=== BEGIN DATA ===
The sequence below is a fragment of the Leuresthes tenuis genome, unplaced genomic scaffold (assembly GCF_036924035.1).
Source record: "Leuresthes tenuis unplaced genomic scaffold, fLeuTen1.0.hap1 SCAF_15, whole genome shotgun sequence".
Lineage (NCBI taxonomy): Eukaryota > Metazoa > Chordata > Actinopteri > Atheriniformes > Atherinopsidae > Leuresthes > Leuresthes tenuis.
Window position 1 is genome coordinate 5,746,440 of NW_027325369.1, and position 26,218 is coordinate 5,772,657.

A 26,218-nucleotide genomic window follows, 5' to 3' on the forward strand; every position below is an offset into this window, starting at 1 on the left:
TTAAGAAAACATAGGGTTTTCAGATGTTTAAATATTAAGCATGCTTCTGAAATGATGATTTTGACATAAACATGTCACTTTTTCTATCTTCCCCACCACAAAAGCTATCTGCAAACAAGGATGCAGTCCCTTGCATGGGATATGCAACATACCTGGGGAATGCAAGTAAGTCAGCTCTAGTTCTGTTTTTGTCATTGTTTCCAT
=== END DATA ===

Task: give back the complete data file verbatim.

The sequence below is a fragment of the Leuresthes tenuis genome, unplaced genomic scaffold (assembly GCF_036924035.1).
Source record: "Leuresthes tenuis unplaced genomic scaffold, fLeuTen1.0.hap1 SCAF_15, whole genome shotgun sequence".
Lineage (NCBI taxonomy): Eukaryota > Metazoa > Chordata > Actinopteri > Atheriniformes > Atherinopsidae > Leuresthes > Leuresthes tenuis.
Window position 1 is genome coordinate 5,746,440 of NW_027325369.1, and position 26,218 is coordinate 5,772,657.

A 26,218-nucleotide genomic window follows, 5' to 3' on the forward strand; every position below is an offset into this window, starting at 1 on the left:
TTAAGAAAACATAGGGTTTTCAGATGTTTAAATATTAAGCATGCTTCTGAAATGATGATTTTGACATAAACATGTCACTTTTTCTATCTTCCCCACCACAAAAGCTATCTGCAAACAAGGATGCAGTCCCTTGCATGGGATATGCAACATACCTGGGGAATGCAAGTAAGTCAGCTCTAGTTCTGTTTTTGTCATTGTTTCCAT